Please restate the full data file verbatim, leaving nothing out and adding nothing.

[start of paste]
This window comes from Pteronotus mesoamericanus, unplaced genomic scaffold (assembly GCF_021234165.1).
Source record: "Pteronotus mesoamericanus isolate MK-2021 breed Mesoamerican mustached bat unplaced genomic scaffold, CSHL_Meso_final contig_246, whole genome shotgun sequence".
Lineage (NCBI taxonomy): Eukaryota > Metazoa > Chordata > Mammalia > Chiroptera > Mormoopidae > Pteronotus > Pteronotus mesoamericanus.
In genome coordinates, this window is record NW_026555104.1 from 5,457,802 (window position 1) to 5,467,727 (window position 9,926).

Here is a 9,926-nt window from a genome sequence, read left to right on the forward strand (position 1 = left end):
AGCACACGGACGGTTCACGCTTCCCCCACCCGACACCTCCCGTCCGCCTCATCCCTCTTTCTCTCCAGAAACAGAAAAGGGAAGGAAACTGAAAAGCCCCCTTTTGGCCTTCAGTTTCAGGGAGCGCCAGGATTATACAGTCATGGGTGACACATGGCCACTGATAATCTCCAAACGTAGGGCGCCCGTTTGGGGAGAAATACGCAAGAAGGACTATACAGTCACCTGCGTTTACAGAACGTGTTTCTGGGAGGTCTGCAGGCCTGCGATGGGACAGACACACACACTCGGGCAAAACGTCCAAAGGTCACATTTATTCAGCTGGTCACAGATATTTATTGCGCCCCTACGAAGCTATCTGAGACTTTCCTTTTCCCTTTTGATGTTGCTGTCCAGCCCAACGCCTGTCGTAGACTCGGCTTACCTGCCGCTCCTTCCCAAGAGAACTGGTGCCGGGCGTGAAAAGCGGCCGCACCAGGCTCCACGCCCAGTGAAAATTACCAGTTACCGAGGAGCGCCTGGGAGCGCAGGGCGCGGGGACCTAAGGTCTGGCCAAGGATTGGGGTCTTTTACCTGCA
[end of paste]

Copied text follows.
This window comes from Pteronotus mesoamericanus, unplaced genomic scaffold (assembly GCF_021234165.1).
Source record: "Pteronotus mesoamericanus isolate MK-2021 breed Mesoamerican mustached bat unplaced genomic scaffold, CSHL_Meso_final contig_246, whole genome shotgun sequence".
Lineage (NCBI taxonomy): Eukaryota > Metazoa > Chordata > Mammalia > Chiroptera > Mormoopidae > Pteronotus > Pteronotus mesoamericanus.
In genome coordinates, this window is record NW_026555104.1 from 5,457,802 (window position 1) to 5,467,727 (window position 9,926).

Here is a 9,926-nt window from a genome sequence, read left to right on the forward strand (position 1 = left end):
AGCACACGGACGGTTCACGCTTCCCCCACCCGACACCTCCCGTCCGCCTCATCCCTCTTTCTCTCCAGAAACAGAAAAGGGAAGGAAACTGAAAAGCCCCCTTTTGGCCTTCAGTTTCAGGGAGCGCCAGGATTATACAGTCATGGGTGACACATGGCCACTGATAATCTCCAAACGTAGGGCGCCCGTTTGGGGAGAAATACGCAAGAAGGACTATACAGTCACCTGCGTTTACAGAACGTGTTTCTGGGAGGTCTGCAGGCCTGCGATGGGACAGACACACACACTCGGGCAAAACGTCCAAAGGTCACATTTATTCAGCTGGTCACAGATATTTATTGCGCCCCTACGAAGCTATCTGAGACTTTCCTTTTCCCTTTTGATGTTGCTGTCCAGCCCAACGCCTGTCGTAGACTCGGCTTACCTGCCGCTCCTTCCCAAGAGAACTGGTGCCGGGCGTGAAAAGCGGCCGCACCAGGCTCCACGCCCAGTGAAAATTACCAGTTACCGAGGAGCGCCTGGGAGCGCAGGGCGCGGGGACCTAAGGTCTGGCCAAGGATTGGGGTCTTTTACCTGCA